Jais Valeur: ‘’The new bacon factory is based exclusively on meat from the Danish cooperative’'
1. It is only three years since Danish Crown pulled out of the UK and sold Tulip Ltd due to poor finances. Why are you investing again over there and why do you think it's going well this time?
Tulip Ltd's business was primarily supported by the English value chain. The new bacon factory is based exclusively on meat from the Danish cooperative owners' welfare and quality pigs, which are an attractive product for many British customers. They are looking for specialized, high-quality products, and with the investment we can meet this need. At the same time, we are getting very close to our British customers and the British consumers who, after Brexit, want to secure their supply chains. It requires a local presence and full flexibility to be able to produce and deliver bacon that meets the customers' wishes and requirements.
Through sales to industrial and food service customers, we have maintained a strong position since the sale of Tulip Ltd. We are now expanding that position with sales to the retail trade. This is completely in line with our Feeding the Future strategy, which is about creating more value for the Danish pig. In the UK, Danish pork is the preferred alternative to British bacon, and bacon is the largest category with annual sales of 225,000 tonnes. Today, Danish Crown collects only a small part of the enormous earnings that are generated each year in the bacon category. We are changing that with the investment in the new factory.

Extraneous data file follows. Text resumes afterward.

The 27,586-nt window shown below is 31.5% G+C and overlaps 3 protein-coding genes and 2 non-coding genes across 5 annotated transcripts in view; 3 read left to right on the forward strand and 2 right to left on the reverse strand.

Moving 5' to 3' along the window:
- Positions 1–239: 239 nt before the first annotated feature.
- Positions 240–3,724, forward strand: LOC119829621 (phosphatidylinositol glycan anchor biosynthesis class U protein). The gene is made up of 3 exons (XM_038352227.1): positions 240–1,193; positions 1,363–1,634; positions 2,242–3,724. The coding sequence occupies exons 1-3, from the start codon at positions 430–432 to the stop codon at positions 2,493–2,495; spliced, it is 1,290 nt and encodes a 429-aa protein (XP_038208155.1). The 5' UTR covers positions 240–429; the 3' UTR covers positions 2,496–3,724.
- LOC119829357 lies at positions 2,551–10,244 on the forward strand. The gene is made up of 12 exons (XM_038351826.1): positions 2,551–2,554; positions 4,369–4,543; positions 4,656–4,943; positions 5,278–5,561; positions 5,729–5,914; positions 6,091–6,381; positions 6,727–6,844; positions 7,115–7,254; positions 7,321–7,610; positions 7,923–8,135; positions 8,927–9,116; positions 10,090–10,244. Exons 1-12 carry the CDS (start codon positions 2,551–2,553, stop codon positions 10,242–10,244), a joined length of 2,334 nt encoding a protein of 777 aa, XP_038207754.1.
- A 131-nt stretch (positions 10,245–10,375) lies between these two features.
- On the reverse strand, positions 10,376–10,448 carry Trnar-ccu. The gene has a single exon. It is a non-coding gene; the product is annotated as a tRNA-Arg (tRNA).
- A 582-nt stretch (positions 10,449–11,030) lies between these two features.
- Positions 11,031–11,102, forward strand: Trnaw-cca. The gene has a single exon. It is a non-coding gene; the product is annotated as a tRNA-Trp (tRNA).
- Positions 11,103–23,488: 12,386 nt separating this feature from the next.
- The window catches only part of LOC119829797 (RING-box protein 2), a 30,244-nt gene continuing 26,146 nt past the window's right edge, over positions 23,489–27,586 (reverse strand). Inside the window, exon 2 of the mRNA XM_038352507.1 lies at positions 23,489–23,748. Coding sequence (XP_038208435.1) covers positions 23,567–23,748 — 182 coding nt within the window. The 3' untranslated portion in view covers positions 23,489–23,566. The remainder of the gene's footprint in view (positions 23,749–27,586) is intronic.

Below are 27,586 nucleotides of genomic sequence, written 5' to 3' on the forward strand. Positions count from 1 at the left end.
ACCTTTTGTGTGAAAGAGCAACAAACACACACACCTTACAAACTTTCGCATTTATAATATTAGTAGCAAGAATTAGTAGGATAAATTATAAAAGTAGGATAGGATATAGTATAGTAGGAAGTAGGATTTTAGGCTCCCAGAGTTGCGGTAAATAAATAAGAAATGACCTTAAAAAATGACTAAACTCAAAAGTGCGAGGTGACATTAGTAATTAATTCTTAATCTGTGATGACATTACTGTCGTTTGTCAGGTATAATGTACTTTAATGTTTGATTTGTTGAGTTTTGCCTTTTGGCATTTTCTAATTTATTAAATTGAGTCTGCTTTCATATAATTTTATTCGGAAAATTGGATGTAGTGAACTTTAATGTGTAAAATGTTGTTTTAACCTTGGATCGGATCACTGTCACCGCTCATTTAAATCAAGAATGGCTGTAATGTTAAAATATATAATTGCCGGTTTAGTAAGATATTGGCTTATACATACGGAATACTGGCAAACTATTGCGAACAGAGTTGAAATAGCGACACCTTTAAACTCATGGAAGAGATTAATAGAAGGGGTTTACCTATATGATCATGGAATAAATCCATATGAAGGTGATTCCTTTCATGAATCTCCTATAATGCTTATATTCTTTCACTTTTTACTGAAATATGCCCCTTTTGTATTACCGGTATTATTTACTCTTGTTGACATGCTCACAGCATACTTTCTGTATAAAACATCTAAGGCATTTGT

2. It seems risky to invest in Great Britain, which is outside the EU and has been in political chaos since Brexit, to say the least. How big is the investment and when will you break even?
Of course, Brexit has made exports from Denmark to Great Britain more complex. The additional storage capacity that the new facility gives us is necessary to ensure reliable deliveries to our UK customers. We invest approx. £100m corresponding to approx. 850 million DKK in the new factory, and we expect that the factory will contribute positively to our earnings before 12 months have passed from the start of production.
3. Danish Crown's shareholders have been through a year where the production economy has not been coherent. Is it prudent to make such a large investment at this time?
The path to a good production economy for the cooperative owners requires that we manage to create an added value on the Danish pig that exceeds the extra costs associated with running a food business in Denmark. Therefore, we must identify and invest in growth pockets and niches that contribute to stable earnings that can be sent back to the unit owners through the listing. We have no doubt that we can make more money in the UK than we have in recent years, but that requires an investment like the one we are making now.
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